Since the onset of the pandemic every month has seen reduced spending on secondhand tonnage to previous years. Not so October however. A mix of keen sellers and ever lower prices has coalesced to make for a very healthy volume of tonnage changing hands.
As well as the ongoing drip of Japanese bulker tonnage being put into the shop window, this month’s figures have been bolstered by Scorpio selling bulk carriers en masse to raise cash for its new wind project as well as the swift sale by judicial managers of the Ocean Tankers fleet in Singapore.
A total of 12 capesize/newcastlemax units were sold during October which accounted for over 55% of the total dwt transacted this month. The sales came despite rates for this segment seriously coming off the boil throughout the month.
The enforced sales of Ocean Tankers’ ships in the wake of the Hin Leong bankruptcy in Singapore propped up what would have otherwise been a weak month for tanker sales.
“Rates have had a prolonged period of low prices, this has consequently meant values across the tanker sector have fallen. Aframax values have suffered following a month of low rates, including spot rates briefly going negative for the first time since 2011,” comments a spokesperson from VesselsValue.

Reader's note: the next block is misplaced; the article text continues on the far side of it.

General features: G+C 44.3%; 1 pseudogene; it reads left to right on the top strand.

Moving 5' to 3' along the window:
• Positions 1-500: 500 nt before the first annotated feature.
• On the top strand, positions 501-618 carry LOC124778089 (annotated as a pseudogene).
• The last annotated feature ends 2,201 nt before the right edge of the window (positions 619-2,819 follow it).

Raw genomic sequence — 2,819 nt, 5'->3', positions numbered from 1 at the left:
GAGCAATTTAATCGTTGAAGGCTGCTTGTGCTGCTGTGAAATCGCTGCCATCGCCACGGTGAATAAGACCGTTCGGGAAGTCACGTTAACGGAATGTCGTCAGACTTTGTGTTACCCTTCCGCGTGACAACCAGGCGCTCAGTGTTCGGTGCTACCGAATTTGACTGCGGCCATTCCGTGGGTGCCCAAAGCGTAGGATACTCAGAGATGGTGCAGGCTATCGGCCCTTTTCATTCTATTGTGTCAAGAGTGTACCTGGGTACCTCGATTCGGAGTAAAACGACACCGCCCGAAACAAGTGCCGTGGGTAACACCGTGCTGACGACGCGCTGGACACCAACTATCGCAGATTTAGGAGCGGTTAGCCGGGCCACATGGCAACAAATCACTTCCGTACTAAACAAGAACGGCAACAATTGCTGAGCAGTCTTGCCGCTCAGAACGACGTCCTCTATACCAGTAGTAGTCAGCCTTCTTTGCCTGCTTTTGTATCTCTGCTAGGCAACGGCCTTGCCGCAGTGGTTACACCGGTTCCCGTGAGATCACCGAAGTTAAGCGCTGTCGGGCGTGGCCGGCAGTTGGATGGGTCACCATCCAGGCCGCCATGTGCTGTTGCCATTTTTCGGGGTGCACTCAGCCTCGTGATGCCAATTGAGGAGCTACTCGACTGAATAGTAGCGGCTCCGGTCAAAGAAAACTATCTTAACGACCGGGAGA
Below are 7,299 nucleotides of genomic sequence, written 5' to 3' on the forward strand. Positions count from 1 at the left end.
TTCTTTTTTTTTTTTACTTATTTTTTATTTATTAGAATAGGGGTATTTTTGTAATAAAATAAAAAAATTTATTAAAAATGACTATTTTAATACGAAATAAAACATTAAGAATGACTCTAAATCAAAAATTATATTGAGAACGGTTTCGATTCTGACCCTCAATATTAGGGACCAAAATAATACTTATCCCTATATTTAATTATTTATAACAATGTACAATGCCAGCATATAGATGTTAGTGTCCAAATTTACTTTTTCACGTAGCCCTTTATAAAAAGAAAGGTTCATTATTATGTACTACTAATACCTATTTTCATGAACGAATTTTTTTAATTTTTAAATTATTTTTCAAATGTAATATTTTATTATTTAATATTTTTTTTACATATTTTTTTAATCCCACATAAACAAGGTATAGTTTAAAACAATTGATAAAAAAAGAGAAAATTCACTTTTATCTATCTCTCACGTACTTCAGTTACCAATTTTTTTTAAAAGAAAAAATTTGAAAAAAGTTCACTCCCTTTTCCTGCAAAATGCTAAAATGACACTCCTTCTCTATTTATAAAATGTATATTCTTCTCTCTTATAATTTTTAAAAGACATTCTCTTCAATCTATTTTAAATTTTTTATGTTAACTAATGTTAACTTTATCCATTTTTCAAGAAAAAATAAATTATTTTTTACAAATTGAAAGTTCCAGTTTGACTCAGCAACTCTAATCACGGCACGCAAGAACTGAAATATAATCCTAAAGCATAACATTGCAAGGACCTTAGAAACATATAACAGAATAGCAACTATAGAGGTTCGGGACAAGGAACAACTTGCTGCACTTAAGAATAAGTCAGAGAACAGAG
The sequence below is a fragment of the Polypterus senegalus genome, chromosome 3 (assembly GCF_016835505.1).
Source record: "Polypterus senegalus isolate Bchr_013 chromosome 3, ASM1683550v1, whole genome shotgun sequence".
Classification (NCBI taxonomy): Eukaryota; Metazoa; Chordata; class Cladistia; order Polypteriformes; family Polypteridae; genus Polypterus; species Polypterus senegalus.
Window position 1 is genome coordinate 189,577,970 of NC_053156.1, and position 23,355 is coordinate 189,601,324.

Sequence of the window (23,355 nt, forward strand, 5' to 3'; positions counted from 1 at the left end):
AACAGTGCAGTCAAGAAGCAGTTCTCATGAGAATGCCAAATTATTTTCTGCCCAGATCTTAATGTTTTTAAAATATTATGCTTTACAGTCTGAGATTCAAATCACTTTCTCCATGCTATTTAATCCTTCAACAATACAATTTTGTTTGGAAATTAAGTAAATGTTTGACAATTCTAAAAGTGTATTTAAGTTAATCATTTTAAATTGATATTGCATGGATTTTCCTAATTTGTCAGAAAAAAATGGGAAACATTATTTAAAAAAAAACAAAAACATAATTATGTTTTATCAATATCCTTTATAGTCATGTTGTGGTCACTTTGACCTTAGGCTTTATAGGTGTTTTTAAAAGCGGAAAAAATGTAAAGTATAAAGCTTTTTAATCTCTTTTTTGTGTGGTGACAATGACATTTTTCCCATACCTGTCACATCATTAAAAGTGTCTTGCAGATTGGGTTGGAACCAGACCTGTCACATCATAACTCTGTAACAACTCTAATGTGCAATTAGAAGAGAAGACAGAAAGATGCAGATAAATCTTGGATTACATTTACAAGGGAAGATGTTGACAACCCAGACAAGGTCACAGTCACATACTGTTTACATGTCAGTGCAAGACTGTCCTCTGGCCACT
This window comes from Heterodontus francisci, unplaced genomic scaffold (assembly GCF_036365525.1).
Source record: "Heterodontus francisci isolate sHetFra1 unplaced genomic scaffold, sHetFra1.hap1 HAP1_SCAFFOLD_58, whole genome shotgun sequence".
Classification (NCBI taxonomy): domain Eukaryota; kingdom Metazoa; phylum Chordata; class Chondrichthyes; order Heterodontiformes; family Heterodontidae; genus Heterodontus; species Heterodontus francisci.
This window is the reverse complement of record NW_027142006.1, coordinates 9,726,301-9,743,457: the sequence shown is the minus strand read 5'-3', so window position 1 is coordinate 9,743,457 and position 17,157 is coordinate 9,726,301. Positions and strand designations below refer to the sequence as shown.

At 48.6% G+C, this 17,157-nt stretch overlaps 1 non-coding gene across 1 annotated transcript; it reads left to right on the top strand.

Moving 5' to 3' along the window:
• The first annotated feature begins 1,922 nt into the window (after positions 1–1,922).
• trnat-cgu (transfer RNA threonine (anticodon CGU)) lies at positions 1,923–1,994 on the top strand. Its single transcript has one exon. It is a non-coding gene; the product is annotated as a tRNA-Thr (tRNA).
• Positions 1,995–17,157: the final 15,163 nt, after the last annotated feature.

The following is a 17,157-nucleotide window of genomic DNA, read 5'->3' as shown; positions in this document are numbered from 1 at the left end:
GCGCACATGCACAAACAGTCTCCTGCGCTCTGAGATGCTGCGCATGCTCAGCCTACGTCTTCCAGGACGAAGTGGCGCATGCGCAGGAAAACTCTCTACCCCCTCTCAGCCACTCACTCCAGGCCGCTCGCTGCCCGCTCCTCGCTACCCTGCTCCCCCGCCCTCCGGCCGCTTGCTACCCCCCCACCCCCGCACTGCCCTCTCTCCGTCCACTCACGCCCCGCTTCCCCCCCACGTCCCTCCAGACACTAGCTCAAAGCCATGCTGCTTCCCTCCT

VLCC deals dominated the market this month, accounting for 13 of the 23 vessels sold. Notable deals included the Tai San, Tai Hung San, Pu Tuo San VLCCs sold to Maran Tankers in an en bloc deal for a bargain $110m.
Spending for container vessels in October was solid albeit at elevated prices. Earnings continued to firm to levels pre-Covid-19 particularly for the larger containerships.
“With the charter market still making gains it takes a particularly determined buyer to transact. Just as likely is a seller revising their ideas upward or withdrawing ships entirely,” Braemar ACM noted in a report this week.